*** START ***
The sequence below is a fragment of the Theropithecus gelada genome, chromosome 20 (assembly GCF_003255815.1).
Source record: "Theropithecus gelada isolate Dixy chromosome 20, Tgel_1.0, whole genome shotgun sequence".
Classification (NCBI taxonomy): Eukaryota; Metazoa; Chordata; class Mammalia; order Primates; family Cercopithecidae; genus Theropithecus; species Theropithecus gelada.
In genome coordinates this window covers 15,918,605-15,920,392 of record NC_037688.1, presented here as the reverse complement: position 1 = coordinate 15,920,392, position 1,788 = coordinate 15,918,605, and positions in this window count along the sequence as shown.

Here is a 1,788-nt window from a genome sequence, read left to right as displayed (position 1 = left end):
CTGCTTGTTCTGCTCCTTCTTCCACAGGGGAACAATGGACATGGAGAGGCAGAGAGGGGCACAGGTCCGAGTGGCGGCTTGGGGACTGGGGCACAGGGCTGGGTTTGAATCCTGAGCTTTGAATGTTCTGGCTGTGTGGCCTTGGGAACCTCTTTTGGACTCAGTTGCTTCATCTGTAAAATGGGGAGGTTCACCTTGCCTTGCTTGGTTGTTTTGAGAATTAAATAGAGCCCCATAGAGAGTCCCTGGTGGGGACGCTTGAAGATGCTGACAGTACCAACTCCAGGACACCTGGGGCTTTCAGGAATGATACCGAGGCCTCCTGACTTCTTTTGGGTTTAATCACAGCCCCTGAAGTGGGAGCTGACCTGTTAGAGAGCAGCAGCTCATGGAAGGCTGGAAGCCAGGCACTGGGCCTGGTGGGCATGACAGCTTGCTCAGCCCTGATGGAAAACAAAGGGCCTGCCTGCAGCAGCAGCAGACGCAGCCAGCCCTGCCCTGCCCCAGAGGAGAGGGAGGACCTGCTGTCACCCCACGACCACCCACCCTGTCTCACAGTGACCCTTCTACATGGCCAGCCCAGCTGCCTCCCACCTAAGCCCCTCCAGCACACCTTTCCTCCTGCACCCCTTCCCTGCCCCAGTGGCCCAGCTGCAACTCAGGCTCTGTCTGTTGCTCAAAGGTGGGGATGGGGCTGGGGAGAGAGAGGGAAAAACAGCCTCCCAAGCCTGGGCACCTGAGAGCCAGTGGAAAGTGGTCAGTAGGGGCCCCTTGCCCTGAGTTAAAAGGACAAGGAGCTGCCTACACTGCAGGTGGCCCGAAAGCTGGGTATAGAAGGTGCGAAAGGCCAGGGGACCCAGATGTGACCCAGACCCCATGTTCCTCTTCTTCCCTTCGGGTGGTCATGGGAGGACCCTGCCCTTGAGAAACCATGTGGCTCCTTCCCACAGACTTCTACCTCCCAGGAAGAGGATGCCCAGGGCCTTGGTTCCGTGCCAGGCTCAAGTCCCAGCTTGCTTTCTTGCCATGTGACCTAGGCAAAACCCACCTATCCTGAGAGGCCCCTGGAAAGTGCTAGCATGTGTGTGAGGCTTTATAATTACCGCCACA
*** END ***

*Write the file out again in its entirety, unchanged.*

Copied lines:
The sequence below is a fragment of the Theropithecus gelada genome, chromosome 20 (assembly GCF_003255815.1).
Source record: "Theropithecus gelada isolate Dixy chromosome 20, Tgel_1.0, whole genome shotgun sequence".
Classification (NCBI taxonomy): Eukaryota; Metazoa; Chordata; class Mammalia; order Primates; family Cercopithecidae; genus Theropithecus; species Theropithecus gelada.
In genome coordinates this window covers 15,918,605-15,920,392 of record NC_037688.1, presented here as the reverse complement: position 1 = coordinate 15,920,392, position 1,788 = coordinate 15,918,605, and positions in this window count along the sequence as shown.

Here is a 1,788-nt window from a genome sequence, read left to right as displayed (position 1 = left end):
CTGCTTGTTCTGCTCCTTCTTCCACAGGGGAACAATGGACATGGAGAGGCAGAGAGGGGCACAGGTCCGAGTGGCGGCTTGGGGACTGGGGCACAGGGCTGGGTTTGAATCCTGAGCTTTGAATGTTCTGGCTGTGTGGCCTTGGGAACCTCTTTTGGACTCAGTTGCTTCATCTGTAAAATGGGGAGGTTCACCTTGCCTTGCTTGGTTGTTTTGAGAATTAAATAGAGCCCCATAGAGAGTCCCTGGTGGGGACGCTTGAAGATGCTGACAGTACCAACTCCAGGACACCTGGGGCTTTCAGGAATGATACCGAGGCCTCCTGACTTCTTTTGGGTTTAATCACAGCCCCTGAAGTGGGAGCTGACCTGTTAGAGAGCAGCAGCTCATGGAAGGCTGGAAGCCAGGCACTGGGCCTGGTGGGCATGACAGCTTGCTCAGCCCTGATGGAAAACAAAGGGCCTGCCTGCAGCAGCAGCAGACGCAGCCAGCCCTGCCCTGCCCCAGAGGAGAGGGAGGACCTGCTGTCACCCCACGACCACCCACCCTGTCTCACAGTGACCCTTCTACATGGCCAGCCCAGCTGCCTCCCACCTAAGCCCCTCCAGCACACCTTTCCTCCTGCACCCCTTCCCTGCCCCAGTGGCCCAGCTGCAACTCAGGCTCTGTCTGTTGCTCAAAGGTGGGGATGGGGCTGGGGAGAGAGAGGGAAAAACAGCCTCCCAAGCCTGGGCACCTGAGAGCCAGTGGAAAGTGGTCAGTAGGGGCCCCTTGCCCTGAGTTAAAAGGACAAGGAGCTGCCTACACTGCAGGTGGCCCGAAAGCTGGGTATAGAAGGTGCGAAAGGCCAGGGGACCCAGATGTGACCCAGACCCCATGTTCCTCTTCTTCCCTTCGGGTGGTCATGGGAGGACCCTGCCCTTGAGAAACCATGTGGCTCCTTCCCACAGACTTCTACCTCCCAGGAAGAGGATGCCCAGGGCCTTGGTTCCGTGCCAGGCTCAAGTCCCAGCTTGCTTTCTTGCCATGTGACCTAGGCAAAACCCACCTATCCTGAGAGGCCCCTGGAAAGTGCTAGCATGTGTGTGAGGCTTTATAATTACCGCCACA